Release Date: Mar 20, 2012
Record label: Columbia
Genre(s): Rap, Alternative Rap, Underground Rap, Hardcore Rap
Here's the thing about the L.A. rap collective Odd Future Wolf Gang Kill Them All, hip-hop's preeminent self-styled radicals, provocateurs, and shock-artists: They're not radical, they're not provocative, and they're not shocking. Free-floating male hormonal rage, Odd Future's stock-in-trade, has been an engine of pop music for more than half a century.
Patron Saints for the Misunderstood?Most controversial rap group since N.W.A. drops challenging new album Disturbing. Hilarious. Vapid. Thought-provoking. Misogynistic. Empathetic. Odd Future is all of this at once; the hip-hop version of Kris Kristofferson’s pilgrim—a walking contradiction ….
Odd FutureThe OF Tape Vol. 2[Odd Future; 2012]By Craig Jenkins; March 26, 2012Purchase at: Insound (Vinyl) | Amazon (MP3 & CD) | iTunes | MOGHodgy, Domo Genesis And Tyler, The Creator - "Rella" I am constantly in awe of just how big the blogosphere actually is. Our attention is perpetually divided among a myriad of varying interests, so much so that it’s only during major musical events that we all zero in on the same subject, our trillions of voices shouting all at once.
"Rella" video: Hodgy Beats shoots lasers from his crotch that turn girls into cats, Domo Genesis smacks a black girl in the face and she turns Asian, Tyler as a coke-snorting centaur. "NY (Ned Flander)" video: Hodgy as a deadbeat dad preoccupied with softcore porn, Tyler's head on a baby's body. If you thought that one-two punch of videos for the lead singles from The OF Tape Vol.
Odd Future :: The OF Tape Vol. 2Odd Future/RED DistributionAuthor: Steve 'Flash' JuonTyler, the Creator and his large rap collective known as Odd Future Wolf Gang Kill Them All (or simply Odd Future for short) seem to have virtually taken over the hip-hop landscape in the last twelve months. This has caused confusion, consternation or admiration depending on what part of the hip-hop audience you consider yourself in.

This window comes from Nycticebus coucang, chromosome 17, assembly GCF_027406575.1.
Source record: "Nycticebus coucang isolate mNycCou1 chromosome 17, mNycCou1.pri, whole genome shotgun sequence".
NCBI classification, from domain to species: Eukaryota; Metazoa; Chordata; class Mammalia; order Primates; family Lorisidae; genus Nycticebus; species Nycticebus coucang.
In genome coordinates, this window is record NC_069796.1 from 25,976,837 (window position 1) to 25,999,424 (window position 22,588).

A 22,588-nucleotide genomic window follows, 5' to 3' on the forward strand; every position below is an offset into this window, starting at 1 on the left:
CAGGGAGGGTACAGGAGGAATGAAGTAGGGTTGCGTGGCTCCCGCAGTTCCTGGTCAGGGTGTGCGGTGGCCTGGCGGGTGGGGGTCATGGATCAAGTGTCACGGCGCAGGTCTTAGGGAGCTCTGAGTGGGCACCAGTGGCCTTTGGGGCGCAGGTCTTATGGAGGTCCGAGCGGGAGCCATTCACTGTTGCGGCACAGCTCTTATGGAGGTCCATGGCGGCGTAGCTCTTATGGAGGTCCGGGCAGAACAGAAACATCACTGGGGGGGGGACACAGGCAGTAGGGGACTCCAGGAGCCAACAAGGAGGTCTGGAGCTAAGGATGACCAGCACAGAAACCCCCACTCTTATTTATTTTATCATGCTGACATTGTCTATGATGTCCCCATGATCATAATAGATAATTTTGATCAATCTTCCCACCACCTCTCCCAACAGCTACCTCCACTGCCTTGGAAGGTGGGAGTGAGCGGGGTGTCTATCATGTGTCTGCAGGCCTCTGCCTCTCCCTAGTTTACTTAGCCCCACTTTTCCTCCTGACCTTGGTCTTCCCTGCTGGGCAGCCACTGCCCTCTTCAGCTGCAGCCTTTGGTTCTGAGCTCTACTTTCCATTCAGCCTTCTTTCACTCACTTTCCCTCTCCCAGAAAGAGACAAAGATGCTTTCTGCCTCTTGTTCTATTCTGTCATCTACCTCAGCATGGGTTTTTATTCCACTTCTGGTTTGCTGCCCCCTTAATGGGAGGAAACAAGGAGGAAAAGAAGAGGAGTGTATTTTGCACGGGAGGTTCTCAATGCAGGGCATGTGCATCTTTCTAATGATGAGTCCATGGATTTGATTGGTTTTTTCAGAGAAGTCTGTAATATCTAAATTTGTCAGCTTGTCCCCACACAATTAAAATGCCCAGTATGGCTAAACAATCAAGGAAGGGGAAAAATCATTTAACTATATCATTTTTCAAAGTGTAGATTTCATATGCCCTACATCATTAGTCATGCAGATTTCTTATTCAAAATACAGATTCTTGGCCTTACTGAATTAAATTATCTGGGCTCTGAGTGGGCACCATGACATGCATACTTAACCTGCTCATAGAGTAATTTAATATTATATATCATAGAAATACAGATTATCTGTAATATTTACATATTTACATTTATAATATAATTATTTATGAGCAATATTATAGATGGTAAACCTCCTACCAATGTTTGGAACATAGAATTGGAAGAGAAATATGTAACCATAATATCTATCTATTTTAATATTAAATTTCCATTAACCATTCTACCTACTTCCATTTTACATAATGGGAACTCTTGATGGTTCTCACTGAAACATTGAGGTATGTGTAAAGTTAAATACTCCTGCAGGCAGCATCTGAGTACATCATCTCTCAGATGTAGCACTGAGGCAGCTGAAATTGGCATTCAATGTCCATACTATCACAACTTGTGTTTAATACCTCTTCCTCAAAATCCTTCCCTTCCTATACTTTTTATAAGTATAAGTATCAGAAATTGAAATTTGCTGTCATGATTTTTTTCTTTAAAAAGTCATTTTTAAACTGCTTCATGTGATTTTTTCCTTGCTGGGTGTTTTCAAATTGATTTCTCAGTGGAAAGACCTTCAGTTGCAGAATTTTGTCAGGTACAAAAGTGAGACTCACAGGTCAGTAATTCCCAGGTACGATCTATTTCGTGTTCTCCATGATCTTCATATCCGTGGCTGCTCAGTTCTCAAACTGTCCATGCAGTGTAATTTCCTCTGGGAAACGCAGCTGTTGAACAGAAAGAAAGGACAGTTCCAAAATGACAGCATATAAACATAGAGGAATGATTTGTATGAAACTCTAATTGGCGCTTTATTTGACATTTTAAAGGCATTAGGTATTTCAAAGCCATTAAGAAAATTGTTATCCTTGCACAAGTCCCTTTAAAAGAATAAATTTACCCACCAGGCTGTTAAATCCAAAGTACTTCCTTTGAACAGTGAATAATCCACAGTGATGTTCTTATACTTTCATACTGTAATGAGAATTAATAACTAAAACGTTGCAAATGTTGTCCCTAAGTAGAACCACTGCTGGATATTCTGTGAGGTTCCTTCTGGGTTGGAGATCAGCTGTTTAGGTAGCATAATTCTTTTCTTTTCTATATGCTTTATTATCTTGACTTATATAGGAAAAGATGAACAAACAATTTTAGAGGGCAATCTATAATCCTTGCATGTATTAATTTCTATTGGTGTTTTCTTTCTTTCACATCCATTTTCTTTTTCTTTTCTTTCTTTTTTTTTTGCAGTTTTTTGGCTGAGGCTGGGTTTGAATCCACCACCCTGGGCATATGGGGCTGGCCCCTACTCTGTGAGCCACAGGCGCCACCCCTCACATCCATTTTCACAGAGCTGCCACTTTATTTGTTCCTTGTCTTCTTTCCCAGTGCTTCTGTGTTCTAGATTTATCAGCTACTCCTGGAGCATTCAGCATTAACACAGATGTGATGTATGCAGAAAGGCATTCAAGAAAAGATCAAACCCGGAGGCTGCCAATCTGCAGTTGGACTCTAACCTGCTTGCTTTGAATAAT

You probably know Odd Future by now. They’re the L.A.-based hip-hop collective your grandparents would be horrified by if they ever went on the internet. They’re the demon spawn of the Wu-Tang Clan and pre-Encore Eminem, an impossibly talented group of kids in their late teens and early twenties who live by the philosophy of just not giving a fuck.
As of early 2012, while The OF Tape, Vol. 2 was seeing release, the wild hip-hop collective called Odd Future had significantly "got real" twice in their career, once with Frank Ocean's rather traditional mixtape Nostalgia and once with the Internet's debut album Purple Naked Ladies. The first one was a home run by mixtape standards, although Ocean's compelling voice was "in demand" and an "easy sell", while the more subtle Internet album stiffed like Tyler, the Creator watching a porno.
Like the poetry it so sought to be, conscious rap is dying. And like poetry — what was once an art of preserving a knowing of the power of language for those who retain it (be they monarchs, CEOs, etc.), and of writing for the future as did Harlem Renaissance and South African apartheid poets (cough Earl’s father cough) in penning the seeing-past-race lexicon of the New Negro — rap has devolved into a fetish for craft and given piece’s font downloaded for the feeling it looks, for well-metered lines not really saying anything about anything more than, well, just kinda how the rapper feels. Insular, with all energies bound inward.